In the second week of January, The Independent posed a rhetorical question – if nations may be compelled to ‘choose’ if hostilities broke out in the South China Sea amid the growing angst of China’s unwarranted usurpation of Singapore’s military assets.
To the paper’s credit and delight that poser came home to roost when it was featured prominently at a conference yesterday.
A report carried by the Straits Times on 24th January 2017, quoted Professor Joseph Liow, dean of the S. Rajaratnam School of International Studies saying is unlikely Singapore will reach that crossroad.
China’s growing clout in the Asia-Pacific, and concerns that America’s engagement with the region will weaken should it turn inward, had led some observers to wonder whether countries in the region will have to take sides at some point.
However, Prof Liow noted, among other factors that the scope of bilateral relations between the US and China has expanded and reaches beyond trade and exchange rate issues to include topics such as territorial disputes, climate change and counter-terrorism efforts, he pointed out.
China will not want the US to “entirely disengage from the region”, and neither does the US want to do so, Prof Liow told the annual Singapore Perspectives conference organised by the Institute of Policy Studies.Singapore has long maintained that it does not want to choose between powers. What Singapore should do, said Prof Liow, is to “look into diversifying engagement … with external players of consequence in regional affairs”.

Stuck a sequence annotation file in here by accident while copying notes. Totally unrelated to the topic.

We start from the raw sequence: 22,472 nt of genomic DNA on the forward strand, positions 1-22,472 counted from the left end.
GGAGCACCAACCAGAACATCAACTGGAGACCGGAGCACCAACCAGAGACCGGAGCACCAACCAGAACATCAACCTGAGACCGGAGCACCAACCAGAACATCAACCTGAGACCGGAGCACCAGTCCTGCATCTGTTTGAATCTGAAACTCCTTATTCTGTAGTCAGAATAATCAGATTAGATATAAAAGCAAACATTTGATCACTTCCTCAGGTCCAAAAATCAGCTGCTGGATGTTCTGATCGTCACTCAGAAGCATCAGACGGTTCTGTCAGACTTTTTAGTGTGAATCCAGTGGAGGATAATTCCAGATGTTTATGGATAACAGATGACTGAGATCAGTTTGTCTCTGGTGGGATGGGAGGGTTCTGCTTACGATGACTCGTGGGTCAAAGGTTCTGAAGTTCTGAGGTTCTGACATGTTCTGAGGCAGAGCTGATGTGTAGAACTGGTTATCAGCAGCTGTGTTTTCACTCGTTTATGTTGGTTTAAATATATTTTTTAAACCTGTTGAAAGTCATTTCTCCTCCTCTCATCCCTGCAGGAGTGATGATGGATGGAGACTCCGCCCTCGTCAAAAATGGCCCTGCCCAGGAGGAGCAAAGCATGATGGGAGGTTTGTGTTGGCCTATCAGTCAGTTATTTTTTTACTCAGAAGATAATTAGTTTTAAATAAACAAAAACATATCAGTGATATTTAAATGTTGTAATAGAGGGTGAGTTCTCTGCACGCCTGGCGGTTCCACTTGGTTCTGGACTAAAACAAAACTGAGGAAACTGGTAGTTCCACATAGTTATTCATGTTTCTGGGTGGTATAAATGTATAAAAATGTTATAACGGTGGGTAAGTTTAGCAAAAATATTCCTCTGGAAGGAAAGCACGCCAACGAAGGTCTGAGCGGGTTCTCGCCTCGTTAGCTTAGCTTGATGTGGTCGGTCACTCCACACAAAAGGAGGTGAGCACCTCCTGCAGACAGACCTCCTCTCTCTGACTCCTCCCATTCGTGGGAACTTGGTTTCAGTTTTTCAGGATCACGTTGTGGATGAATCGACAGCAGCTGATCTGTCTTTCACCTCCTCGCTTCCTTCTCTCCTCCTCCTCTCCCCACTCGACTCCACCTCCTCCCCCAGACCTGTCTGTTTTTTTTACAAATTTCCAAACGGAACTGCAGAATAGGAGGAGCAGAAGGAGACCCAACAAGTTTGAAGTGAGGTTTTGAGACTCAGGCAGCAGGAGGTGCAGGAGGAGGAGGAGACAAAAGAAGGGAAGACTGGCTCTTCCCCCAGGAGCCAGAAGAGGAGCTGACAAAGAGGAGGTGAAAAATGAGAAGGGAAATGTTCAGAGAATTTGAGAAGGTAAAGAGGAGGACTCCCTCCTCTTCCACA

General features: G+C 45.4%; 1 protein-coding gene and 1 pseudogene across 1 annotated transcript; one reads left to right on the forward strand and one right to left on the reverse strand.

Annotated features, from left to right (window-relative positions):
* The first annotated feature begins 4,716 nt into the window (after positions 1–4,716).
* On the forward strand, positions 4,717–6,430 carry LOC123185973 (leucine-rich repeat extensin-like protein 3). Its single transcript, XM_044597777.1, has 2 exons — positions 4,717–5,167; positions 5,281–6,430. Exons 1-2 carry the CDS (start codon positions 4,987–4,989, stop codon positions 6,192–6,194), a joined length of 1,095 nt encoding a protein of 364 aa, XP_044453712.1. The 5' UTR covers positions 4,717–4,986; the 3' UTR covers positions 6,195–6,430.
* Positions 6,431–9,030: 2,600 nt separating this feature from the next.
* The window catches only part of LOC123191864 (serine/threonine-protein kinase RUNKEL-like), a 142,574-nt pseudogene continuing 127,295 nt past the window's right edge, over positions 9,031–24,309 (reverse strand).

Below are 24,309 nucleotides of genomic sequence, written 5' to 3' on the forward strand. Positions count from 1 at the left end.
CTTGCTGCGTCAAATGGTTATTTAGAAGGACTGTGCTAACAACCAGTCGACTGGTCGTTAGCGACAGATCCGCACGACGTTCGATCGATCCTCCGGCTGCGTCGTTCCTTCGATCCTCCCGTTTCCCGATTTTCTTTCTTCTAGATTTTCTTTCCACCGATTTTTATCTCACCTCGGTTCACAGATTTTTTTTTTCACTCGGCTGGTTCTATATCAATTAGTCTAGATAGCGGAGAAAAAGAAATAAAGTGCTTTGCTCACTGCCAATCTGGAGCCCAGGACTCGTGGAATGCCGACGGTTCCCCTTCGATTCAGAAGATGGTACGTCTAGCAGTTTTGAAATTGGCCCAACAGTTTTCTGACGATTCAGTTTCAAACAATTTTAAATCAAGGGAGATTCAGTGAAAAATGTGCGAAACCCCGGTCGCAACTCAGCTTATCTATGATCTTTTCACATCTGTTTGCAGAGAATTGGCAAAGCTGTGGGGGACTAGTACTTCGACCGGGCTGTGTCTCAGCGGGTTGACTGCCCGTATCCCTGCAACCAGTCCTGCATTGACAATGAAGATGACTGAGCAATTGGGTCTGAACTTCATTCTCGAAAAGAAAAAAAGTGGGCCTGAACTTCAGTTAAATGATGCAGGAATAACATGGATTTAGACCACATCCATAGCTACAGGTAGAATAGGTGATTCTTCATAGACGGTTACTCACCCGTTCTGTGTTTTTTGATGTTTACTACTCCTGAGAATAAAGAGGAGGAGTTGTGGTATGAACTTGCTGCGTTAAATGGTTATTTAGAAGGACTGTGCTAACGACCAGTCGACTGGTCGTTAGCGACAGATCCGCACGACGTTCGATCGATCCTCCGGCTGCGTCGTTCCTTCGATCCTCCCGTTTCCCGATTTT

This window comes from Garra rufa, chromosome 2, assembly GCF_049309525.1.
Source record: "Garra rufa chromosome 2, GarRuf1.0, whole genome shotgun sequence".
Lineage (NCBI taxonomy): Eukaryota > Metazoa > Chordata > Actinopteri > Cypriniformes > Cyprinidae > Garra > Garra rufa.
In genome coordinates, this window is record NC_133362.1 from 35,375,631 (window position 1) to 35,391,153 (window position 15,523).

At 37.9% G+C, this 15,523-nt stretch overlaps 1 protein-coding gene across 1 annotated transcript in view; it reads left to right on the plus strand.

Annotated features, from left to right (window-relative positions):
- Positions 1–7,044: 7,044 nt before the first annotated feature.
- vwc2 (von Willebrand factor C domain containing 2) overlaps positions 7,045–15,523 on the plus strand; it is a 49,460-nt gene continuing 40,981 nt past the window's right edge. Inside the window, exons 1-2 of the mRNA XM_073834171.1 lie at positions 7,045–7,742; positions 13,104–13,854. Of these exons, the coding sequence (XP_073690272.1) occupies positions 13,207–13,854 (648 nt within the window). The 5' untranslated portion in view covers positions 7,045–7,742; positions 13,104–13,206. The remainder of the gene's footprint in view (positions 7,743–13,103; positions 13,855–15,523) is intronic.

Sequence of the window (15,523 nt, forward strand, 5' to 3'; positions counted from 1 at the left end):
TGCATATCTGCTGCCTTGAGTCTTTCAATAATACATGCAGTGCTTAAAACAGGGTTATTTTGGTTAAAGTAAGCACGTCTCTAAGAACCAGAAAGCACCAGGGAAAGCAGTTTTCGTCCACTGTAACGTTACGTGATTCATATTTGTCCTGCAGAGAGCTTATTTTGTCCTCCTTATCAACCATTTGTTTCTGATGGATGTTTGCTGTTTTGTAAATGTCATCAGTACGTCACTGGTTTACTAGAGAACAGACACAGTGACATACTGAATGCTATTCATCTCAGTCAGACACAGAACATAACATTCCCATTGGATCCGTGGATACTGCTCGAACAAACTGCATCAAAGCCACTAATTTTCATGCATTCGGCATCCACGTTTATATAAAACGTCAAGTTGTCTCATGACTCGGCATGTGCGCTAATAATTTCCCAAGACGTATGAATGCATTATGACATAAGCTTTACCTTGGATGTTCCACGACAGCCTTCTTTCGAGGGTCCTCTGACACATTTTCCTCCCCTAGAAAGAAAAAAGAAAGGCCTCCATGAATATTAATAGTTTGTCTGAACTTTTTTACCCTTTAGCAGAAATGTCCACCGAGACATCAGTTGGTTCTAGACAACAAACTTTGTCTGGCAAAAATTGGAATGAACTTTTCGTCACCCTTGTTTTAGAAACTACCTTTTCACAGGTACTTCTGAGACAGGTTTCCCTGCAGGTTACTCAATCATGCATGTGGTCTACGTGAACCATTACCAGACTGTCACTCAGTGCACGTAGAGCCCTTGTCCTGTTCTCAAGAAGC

Singapore in 1989 signed a military pact with the United States allowing Washington to station a modicum amount of troops and bases in the country. Though Singapore faced no strategic threat at that time, the base lease and other military facilities along with the presence of servicemen was the Republic’s way of ensuring that freedom of the seas is unimpeded and the South-Pacific Ocean remains as a region of peace and tranquility.
In 1992, when the United States was evicted from the Philippines the city-state offered to host more of such military assets.
Singapore has one of the largest concentration of American businesses. Commercial ties between both nations have historically been taut.
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